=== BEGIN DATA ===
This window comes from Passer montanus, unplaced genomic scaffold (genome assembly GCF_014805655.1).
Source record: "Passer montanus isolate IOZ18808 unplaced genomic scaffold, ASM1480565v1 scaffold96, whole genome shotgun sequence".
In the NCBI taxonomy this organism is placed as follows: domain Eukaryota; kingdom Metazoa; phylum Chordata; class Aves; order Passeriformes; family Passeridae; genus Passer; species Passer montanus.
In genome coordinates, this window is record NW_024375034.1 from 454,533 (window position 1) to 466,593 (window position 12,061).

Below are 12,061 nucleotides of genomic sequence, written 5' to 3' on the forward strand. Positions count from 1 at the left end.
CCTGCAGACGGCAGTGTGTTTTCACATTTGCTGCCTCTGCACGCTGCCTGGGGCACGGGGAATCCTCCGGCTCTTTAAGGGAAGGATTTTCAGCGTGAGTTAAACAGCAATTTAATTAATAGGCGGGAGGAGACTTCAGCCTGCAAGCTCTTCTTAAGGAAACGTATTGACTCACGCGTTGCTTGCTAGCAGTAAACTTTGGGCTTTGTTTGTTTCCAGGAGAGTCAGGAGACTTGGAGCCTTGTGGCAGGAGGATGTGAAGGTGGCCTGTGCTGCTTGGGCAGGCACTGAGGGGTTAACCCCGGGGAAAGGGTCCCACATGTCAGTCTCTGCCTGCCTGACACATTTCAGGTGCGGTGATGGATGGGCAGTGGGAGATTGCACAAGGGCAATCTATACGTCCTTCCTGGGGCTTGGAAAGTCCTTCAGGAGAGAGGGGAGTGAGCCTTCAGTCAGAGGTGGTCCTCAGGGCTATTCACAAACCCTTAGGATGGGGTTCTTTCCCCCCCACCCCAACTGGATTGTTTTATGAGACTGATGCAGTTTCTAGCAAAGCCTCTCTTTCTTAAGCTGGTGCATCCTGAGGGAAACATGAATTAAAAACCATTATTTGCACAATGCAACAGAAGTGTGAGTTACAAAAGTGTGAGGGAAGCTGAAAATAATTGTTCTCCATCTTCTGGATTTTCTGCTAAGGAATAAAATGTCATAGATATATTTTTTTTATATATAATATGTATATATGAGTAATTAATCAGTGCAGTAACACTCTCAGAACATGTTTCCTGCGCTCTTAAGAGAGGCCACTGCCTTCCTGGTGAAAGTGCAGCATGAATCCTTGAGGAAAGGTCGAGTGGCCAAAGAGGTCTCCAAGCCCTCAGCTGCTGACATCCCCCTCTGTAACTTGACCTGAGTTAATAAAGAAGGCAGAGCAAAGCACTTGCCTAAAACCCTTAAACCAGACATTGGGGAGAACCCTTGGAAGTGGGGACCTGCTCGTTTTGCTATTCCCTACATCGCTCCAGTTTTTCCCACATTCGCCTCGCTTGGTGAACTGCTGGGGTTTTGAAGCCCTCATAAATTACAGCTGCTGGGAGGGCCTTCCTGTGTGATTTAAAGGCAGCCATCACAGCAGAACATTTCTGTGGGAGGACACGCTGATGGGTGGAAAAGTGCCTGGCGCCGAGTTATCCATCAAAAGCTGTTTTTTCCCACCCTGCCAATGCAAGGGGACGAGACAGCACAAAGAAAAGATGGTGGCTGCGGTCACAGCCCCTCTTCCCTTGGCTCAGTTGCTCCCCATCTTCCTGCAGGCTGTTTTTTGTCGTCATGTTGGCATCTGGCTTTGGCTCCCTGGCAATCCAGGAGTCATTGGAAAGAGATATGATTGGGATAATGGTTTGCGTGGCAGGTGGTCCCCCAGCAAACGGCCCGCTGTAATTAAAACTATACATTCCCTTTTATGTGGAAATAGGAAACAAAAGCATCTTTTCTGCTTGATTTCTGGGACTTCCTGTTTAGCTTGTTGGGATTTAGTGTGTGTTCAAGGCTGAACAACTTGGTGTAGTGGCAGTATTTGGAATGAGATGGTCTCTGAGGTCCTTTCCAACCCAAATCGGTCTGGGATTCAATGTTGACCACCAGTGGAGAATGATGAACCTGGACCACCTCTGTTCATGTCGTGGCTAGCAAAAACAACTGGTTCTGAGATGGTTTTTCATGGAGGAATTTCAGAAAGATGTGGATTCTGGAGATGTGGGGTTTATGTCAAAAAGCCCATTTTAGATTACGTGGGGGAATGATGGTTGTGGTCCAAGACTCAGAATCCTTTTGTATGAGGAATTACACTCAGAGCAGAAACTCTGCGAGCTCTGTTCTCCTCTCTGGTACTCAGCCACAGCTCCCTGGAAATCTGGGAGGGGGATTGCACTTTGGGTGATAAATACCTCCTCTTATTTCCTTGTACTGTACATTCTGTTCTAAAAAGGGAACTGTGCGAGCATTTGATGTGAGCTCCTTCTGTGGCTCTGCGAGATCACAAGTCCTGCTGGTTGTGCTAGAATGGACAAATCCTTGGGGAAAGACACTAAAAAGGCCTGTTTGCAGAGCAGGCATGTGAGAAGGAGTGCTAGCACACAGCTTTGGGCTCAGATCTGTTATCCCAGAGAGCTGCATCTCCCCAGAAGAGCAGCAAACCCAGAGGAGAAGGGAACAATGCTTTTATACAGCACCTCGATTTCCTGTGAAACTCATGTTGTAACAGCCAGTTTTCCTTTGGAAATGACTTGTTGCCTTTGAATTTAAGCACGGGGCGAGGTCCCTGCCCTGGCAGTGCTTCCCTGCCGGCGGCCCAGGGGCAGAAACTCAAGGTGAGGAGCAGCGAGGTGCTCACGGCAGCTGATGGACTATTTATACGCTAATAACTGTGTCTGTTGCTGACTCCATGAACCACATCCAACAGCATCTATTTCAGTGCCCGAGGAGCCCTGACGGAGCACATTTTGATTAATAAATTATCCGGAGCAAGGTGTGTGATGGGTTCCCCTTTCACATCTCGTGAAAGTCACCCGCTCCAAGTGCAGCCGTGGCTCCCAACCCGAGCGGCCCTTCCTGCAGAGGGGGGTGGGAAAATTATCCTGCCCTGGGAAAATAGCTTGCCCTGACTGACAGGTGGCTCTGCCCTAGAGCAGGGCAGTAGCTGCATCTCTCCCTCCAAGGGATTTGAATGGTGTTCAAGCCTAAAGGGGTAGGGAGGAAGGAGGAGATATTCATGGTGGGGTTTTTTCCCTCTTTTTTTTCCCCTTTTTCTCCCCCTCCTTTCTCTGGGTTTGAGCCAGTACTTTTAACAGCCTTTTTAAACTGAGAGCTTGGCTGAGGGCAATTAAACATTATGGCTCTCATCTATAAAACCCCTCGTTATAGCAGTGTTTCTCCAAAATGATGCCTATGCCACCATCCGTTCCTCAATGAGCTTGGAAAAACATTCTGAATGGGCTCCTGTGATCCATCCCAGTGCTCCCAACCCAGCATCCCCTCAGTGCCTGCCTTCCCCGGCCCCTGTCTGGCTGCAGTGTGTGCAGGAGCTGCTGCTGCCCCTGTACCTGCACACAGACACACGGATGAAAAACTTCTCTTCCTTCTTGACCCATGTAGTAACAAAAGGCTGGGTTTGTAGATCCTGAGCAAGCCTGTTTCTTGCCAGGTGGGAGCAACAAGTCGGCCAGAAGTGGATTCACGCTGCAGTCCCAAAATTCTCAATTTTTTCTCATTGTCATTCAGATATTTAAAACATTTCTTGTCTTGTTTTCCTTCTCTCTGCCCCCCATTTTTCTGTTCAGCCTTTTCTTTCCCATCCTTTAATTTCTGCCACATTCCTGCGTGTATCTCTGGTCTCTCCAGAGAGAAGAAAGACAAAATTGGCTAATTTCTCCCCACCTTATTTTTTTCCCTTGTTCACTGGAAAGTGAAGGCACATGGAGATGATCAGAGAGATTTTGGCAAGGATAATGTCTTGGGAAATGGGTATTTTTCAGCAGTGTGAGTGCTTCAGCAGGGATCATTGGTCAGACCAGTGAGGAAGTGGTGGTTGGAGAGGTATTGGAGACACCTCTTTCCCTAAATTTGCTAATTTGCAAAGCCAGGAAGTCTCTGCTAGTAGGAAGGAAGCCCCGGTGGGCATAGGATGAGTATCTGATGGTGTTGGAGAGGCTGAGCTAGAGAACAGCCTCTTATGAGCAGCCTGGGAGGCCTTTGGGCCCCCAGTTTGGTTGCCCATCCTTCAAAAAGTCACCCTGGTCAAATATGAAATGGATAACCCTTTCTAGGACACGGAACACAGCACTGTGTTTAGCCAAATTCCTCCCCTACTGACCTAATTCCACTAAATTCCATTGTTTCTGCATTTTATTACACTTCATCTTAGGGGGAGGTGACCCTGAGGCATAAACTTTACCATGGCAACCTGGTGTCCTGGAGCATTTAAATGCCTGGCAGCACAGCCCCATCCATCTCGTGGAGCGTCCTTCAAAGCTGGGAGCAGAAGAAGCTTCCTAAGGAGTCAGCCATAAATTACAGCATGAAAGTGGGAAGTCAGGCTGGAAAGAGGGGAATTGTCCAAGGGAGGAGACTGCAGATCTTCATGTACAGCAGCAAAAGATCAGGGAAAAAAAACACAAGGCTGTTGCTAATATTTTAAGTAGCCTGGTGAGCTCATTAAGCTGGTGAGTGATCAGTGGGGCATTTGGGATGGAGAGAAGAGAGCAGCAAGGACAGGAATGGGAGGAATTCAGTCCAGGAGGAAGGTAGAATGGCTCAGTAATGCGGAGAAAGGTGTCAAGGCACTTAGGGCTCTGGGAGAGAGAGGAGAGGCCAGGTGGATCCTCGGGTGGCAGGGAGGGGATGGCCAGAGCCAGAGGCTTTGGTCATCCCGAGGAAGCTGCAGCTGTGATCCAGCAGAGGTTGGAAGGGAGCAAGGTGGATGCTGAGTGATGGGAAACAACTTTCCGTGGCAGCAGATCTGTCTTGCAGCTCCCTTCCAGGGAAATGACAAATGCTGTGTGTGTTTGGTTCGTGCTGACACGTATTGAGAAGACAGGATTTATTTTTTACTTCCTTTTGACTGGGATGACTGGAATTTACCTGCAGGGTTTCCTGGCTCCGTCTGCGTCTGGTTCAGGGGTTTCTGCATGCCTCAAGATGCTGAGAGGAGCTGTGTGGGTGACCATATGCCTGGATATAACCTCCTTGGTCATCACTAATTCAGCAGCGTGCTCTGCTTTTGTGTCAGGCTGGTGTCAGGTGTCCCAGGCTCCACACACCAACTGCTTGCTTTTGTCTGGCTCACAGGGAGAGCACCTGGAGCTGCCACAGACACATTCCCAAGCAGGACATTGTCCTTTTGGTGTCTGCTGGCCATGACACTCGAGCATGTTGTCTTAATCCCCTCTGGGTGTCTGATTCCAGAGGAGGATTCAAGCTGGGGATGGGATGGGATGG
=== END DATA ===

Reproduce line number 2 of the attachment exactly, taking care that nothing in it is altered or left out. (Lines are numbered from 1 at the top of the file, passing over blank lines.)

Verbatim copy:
Source record: "Passer montanus isolate IOZ18808 unplaced genomic scaffold, ASM1480565v1 scaffold96, whole genome shotgun sequence".